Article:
Hunting/medium range rifle

Hunting/medium range rifle

This is a discussion on Hunting/medium range rifle within the Defensive Rifles & Shotgun Discussion forums, part of the Related Topics category; So some years ago I got myself a Savage 111 .30-06 package deal (plastic stock, detachable mag). The intent of which was whitetail and long ...

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Thread: Hunting/medium range rifle

  1. #1
    Senior Member Array Daddy Warcrimes's Avatar
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    Hunting/medium range rifle

    So some years ago I got myself a Savage 111 .30-06 package deal (plastic stock, detachable mag). The intent of which was whitetail and long range SHTF work. Let me say I don't like this rifle. The trigger pull is heavy (really heavy), the recoil is unpleasant, and the group is about 4" at 100 yards. It came with a pre-installed scope that has not impressed me in the least. All I can say is I've learned a great deal about firearms since then.
    Since I bought it I've still not been hunting once (never in my life in fact). This year the stars seem to be lining up this year and I'm hoping to take a deer and some pheasant in the next season.

    Since I really have no love of this gun (even named it Hillary) the thought crossed my mind that I might replace it with an AR upper chambered for 6.8mm (.23 caliber and above required in KS) or other deer round. Advantages are mostly my familiarity with the platform, and semi-auto. Also, it can come mail order. Cost about $550 from Model 1 and then a reasonable optic. Disadvantages, cost, uncommon round, limited round performance data.

    Option 2: replace scope, work on trigger (or have trigger worked), install new recoil pad, hope accuracy improves. Cost, probably less than option 1. Advantages: might like the gun after, cheap, common round good for most critters in the 48. Disadvantages, could mess up the gun, still going to have a healthy recoil, prejudice against the weapon.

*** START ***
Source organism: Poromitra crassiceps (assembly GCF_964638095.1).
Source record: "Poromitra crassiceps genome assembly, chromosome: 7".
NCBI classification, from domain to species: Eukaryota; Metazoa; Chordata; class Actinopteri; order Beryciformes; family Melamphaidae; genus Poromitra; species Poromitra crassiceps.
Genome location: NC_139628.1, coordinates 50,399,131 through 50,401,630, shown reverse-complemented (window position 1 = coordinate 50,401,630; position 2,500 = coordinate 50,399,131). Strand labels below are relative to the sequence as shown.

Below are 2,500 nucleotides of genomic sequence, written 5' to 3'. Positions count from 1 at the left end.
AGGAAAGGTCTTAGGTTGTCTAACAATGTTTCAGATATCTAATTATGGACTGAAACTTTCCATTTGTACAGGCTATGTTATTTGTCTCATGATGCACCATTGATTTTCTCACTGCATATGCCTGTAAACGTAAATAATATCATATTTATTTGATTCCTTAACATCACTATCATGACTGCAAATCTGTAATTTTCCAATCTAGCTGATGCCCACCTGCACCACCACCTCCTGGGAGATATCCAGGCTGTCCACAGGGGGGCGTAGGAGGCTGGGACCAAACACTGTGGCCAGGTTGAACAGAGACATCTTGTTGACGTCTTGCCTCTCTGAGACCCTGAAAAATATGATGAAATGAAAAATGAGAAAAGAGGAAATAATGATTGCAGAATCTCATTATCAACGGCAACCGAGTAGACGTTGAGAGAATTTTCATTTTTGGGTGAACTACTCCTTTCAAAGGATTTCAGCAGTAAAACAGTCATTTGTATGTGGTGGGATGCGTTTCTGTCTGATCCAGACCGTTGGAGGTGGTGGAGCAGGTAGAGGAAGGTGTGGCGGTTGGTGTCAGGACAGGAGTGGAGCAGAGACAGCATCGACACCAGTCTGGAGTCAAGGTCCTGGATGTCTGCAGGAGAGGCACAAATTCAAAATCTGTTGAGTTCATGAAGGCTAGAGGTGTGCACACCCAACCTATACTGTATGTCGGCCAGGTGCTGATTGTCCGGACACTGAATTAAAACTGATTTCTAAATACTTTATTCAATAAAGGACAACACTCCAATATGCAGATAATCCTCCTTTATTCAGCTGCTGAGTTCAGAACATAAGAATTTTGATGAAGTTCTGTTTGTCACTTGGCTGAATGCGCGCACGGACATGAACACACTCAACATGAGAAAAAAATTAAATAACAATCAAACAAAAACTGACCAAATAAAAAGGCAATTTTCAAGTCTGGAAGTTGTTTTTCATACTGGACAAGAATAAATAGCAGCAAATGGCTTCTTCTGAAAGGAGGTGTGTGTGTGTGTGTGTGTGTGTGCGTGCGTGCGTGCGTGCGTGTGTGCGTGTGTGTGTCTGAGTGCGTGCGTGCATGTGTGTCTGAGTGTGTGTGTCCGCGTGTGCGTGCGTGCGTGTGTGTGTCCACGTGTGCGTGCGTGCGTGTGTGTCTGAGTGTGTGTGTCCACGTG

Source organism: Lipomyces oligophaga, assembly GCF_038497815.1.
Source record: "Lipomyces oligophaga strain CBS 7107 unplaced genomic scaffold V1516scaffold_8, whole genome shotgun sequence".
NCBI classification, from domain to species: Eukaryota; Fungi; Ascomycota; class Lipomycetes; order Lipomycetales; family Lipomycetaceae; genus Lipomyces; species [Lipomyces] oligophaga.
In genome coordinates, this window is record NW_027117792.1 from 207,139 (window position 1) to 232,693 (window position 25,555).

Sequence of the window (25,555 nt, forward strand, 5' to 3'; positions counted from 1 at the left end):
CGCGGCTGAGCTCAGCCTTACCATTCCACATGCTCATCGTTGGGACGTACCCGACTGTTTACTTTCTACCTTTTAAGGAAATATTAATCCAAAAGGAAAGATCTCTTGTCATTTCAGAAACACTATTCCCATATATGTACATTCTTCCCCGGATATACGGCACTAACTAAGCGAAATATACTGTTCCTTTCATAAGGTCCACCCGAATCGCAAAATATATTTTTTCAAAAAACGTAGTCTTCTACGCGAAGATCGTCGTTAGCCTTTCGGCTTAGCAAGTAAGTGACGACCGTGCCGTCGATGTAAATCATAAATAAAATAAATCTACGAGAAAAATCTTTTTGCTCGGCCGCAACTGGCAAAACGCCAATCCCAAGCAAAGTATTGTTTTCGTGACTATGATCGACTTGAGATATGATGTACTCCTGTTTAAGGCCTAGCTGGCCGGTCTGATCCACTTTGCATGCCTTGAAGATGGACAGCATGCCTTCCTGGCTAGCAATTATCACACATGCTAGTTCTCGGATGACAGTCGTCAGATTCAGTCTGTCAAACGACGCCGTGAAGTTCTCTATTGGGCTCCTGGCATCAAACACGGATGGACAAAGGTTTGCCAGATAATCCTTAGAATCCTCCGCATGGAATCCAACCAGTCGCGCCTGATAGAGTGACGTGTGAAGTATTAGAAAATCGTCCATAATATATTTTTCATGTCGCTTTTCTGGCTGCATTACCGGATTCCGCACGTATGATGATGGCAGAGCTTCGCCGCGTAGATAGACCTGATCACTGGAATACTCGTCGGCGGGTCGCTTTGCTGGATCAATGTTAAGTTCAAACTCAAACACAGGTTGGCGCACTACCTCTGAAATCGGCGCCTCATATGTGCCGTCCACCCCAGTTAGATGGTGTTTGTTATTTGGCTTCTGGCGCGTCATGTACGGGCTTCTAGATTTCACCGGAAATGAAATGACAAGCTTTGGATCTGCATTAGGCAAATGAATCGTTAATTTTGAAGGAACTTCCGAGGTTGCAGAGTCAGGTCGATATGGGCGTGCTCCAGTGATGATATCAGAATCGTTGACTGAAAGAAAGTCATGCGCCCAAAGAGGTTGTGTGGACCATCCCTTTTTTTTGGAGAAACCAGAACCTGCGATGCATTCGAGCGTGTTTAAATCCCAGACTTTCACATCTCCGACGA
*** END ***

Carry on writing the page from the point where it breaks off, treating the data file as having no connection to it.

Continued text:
Option 3: Get an entirely new rifle (this time with quality in mind). I'd try and go for a common deer round. .30-06, .308, or .270 come to mind. Advantages: I'd have a good quality rifle with longer range capabilities. Disadvantages: probably the highest cost option.

    Option 4: take the MAK-90 instead.

    What are your thoughts?
    Is it reasonable for a non-smith to do a trigger job on this rifle? (smiths are not readily available and the closest is out of my price range)
    Another option: drop in trigger
    I hear nothing but good about Savage but my experience has been anything but good. Did I just get the wrong model, pick a lemon, or not just know what the heck I'm doing with a bolt gun (operator headspace and timing will get you every time)?
    What else might I consider to salvage the Savage?

    Is the 6.8mm a sufficient round for large whitetail and mule deer?
    What other caliber might I consider in an AR platform for this work? (common ammo is preferable)
    Last edited by Daddy Warcrimes; April 11th, 2007 at 03:01 AM.
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  2. #2
    kpw
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    New scope, trigger and aftermarket stock. It would be a new rifle all over again. The '06 is my favorite caliber, it can be loaded mild to wild for just about anything. The new stock would go a long way towards taming the recoil. For whitetails, stick to 150 and 165gr standard loads. The high energy loads are nice but increase recoil substantially.

  3. #3
    VIP Member Array Rob72's Avatar
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    Quote Originally Posted by Daddy Warcrimes View Post
    Is it reasonable for a non-smith to do a trigger job on this rifle? (smiths are not readily available and the closest is out of my price range)
    Another option: drop in trigger
    Assuming that the difference between the 111 and the 110 is long/short action, then a resounding "YES!!". I did a light stone and polish on a 110 for a friend's son, a few years ago, and he just about fainted in ecstacy! A Spyderco triangle and square stone set is really all you need, just take your time, be slow and steady. I believe Power Custom's stoning fixtures have specific jigs, but you're looking at $160 or so, and I assume you don't have a dozen rifles to work?

    If your rifle is held in a synthetic stock by a couple of screws, pulling the action against the plastic stock body- that can be another problem, you need "bedding". Brownells has the goodies for that as well. If possible, get hex-head action screws (after your bedding operation), and an inch-pounds torque wrench, and try setting it in around 60in#. I like an 11 degree muzzle crown on my firearms, but I've already got the pilots and cutters- that may or may not be a worthwhile investment for you.
    Heres a parts list: